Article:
Author Stephen King believes that the pandemic he once predicted was “bound to happen”.
“There was never any question that in our society, where travel is a staple of daily life, that sooner or later, there was going to be a virus that was going to communicate to the public at large,” King said in an interview to National Public Radio.
“I keep having people say, ‘Gee, it’s like we’re living in a Stephen King story,’” he added. “And my only response to that is, ‘I’m sorry.’”
One of King’s darkest stories is The Stand, a 1978 novel about a weaponised strain of flu called “Project Blue” which gets accidentally released and kills over 99 percent of the population.
King is well aware of the reminiscences it has to the ongoing COVID-19 pandemic, which has infected close to 1.5 million people worldwide and killed roughly 89,000, but said reality is not nearly as bad as fiction.
“No, coronavirus is NOT like THE STAND,” he tweeted last month. “It’s not anywhere near as serious. It’s eminently survivable.”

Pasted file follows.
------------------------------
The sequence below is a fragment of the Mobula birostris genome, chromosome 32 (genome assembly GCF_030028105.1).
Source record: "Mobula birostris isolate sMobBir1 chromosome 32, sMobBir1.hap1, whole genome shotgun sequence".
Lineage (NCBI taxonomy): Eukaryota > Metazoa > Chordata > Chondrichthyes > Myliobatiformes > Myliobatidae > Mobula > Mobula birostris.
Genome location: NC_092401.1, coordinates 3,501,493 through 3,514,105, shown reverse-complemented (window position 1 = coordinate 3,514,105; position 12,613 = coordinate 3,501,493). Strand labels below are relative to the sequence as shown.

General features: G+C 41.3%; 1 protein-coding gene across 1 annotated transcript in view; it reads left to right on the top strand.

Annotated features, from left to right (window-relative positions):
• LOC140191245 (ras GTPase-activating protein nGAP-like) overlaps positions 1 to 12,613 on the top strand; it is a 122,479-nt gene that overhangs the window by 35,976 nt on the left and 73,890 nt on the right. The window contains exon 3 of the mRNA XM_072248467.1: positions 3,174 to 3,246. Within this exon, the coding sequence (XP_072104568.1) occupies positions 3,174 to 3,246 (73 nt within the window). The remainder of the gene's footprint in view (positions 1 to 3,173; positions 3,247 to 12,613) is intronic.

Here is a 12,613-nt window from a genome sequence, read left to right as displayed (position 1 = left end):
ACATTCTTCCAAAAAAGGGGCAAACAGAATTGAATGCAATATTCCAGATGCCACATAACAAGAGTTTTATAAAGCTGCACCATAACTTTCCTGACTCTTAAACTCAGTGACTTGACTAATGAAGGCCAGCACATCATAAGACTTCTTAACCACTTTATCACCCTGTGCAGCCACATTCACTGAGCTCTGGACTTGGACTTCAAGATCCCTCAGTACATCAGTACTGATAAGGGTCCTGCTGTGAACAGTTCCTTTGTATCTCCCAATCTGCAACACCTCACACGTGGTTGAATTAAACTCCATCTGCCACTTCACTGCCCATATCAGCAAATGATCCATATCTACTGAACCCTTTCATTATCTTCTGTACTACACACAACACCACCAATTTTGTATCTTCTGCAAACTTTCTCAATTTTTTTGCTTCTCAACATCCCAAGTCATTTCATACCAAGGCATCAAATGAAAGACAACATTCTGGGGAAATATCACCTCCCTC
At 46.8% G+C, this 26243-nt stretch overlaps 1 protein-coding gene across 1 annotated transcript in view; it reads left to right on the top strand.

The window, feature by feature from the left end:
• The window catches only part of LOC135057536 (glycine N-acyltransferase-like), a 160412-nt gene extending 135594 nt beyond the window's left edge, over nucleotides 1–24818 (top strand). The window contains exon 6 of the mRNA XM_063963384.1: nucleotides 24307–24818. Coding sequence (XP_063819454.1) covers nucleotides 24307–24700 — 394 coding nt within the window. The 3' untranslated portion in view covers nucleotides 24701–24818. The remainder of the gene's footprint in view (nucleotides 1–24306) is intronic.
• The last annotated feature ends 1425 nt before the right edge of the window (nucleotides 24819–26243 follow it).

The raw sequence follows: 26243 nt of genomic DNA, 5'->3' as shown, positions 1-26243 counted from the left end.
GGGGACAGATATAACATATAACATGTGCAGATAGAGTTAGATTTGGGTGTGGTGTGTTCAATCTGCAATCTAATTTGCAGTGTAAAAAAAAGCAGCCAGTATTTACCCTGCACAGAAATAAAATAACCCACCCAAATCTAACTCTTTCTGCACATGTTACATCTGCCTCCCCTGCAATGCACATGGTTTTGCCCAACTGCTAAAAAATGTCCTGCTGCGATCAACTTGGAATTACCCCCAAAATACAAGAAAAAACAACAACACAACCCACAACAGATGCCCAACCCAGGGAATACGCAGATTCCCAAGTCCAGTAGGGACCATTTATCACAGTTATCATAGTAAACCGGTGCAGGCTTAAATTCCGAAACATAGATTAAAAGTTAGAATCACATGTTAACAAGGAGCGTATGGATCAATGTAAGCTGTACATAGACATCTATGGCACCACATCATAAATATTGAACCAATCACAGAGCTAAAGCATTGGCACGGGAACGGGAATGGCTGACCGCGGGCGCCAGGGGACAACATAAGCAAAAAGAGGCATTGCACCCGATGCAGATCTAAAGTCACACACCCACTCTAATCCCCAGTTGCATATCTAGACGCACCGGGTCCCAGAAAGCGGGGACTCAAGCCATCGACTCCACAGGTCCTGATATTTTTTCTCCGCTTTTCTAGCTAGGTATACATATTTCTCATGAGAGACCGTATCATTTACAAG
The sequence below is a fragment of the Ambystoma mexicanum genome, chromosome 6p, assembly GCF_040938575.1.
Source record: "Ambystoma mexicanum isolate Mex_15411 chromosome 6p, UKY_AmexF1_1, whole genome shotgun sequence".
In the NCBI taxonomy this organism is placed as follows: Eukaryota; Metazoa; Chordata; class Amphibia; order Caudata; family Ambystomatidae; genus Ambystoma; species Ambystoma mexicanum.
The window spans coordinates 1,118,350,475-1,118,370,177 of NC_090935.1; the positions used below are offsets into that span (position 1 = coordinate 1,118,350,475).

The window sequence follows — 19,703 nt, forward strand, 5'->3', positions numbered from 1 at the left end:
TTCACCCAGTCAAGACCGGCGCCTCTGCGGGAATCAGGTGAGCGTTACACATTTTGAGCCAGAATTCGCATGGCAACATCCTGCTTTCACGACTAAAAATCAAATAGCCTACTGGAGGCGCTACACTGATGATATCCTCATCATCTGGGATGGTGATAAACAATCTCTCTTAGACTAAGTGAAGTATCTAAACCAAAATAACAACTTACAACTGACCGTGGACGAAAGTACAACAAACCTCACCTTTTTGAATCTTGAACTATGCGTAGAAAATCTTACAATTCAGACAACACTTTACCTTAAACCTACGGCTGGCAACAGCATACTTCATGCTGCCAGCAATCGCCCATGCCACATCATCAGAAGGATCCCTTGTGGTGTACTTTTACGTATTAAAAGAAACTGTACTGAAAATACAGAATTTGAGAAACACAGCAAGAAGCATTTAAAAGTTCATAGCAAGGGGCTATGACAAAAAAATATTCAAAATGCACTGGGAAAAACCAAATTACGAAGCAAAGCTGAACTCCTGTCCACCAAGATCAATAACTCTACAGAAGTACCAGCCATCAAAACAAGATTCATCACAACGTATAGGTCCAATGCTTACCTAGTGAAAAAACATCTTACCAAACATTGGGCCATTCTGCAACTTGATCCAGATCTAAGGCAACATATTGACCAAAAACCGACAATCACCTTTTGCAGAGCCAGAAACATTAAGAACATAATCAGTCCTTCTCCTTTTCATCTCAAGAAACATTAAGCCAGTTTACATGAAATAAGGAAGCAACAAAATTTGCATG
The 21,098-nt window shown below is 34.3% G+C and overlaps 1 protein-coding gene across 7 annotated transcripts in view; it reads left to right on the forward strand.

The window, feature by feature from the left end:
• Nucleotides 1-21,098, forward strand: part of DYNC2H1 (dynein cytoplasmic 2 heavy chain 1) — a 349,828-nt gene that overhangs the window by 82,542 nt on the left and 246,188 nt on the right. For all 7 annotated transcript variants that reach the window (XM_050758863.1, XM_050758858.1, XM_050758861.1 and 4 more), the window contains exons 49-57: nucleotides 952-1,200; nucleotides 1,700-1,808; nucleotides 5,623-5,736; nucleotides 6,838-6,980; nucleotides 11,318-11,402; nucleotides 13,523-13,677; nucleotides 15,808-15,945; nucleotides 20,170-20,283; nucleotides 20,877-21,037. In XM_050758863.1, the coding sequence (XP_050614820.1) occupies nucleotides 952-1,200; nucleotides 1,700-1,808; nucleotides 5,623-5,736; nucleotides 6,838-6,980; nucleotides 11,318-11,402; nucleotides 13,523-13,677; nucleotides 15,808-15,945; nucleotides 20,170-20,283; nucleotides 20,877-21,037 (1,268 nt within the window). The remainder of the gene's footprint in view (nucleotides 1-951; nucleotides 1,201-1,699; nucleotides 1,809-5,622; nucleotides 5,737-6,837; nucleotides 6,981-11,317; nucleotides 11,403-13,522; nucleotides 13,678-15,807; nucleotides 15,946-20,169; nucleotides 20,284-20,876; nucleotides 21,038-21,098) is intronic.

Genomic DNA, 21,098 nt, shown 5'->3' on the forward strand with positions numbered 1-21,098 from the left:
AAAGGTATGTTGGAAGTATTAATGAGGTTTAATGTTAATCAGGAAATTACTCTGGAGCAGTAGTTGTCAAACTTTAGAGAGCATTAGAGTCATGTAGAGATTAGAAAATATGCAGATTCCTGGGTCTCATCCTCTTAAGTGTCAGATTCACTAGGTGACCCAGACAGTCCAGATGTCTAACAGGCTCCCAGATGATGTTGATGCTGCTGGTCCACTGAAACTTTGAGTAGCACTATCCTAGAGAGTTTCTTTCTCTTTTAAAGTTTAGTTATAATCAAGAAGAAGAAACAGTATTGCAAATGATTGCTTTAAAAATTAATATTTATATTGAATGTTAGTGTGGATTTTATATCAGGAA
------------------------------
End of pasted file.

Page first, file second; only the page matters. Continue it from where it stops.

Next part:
Yet still, the current pandemic has changed the very way the world works and looks set to become a generational moment. Stephen King says it will likely leave a mark on the younger people, like his granddaughter, in a similar way it the Great Depression did on his mother.
Although King maintained that he did not feel anxious about the crisis, and it has actually helped him make “wonderful progress” on a new novel due to self-isolation, it did affect his work. The release of a collection of previously unpublished stories titled If It Bleeds, originally slated for 5 May, has been pushed up to 21 April because of the pandemic. The plot of a new book has been slightly changed as well.
“I set [the book I’m working on] in the year 2020 because I thought, ‘OK, when I publish it, if it’s in 2021, it will be like in the past, safely in the past,’” he said.
“And then this thing came along, and I immediately looked back through the copy that I'd written and I saw that one of the things that was going on was that two of my characters had gone on a cruise. ... And I thought, ‘Well, no, I don’t think anybody’s going on cruise ships this year.’ And so I looked at everything and I immediately set the book in 2019, where people could congregate and be together and the story would work because of that.”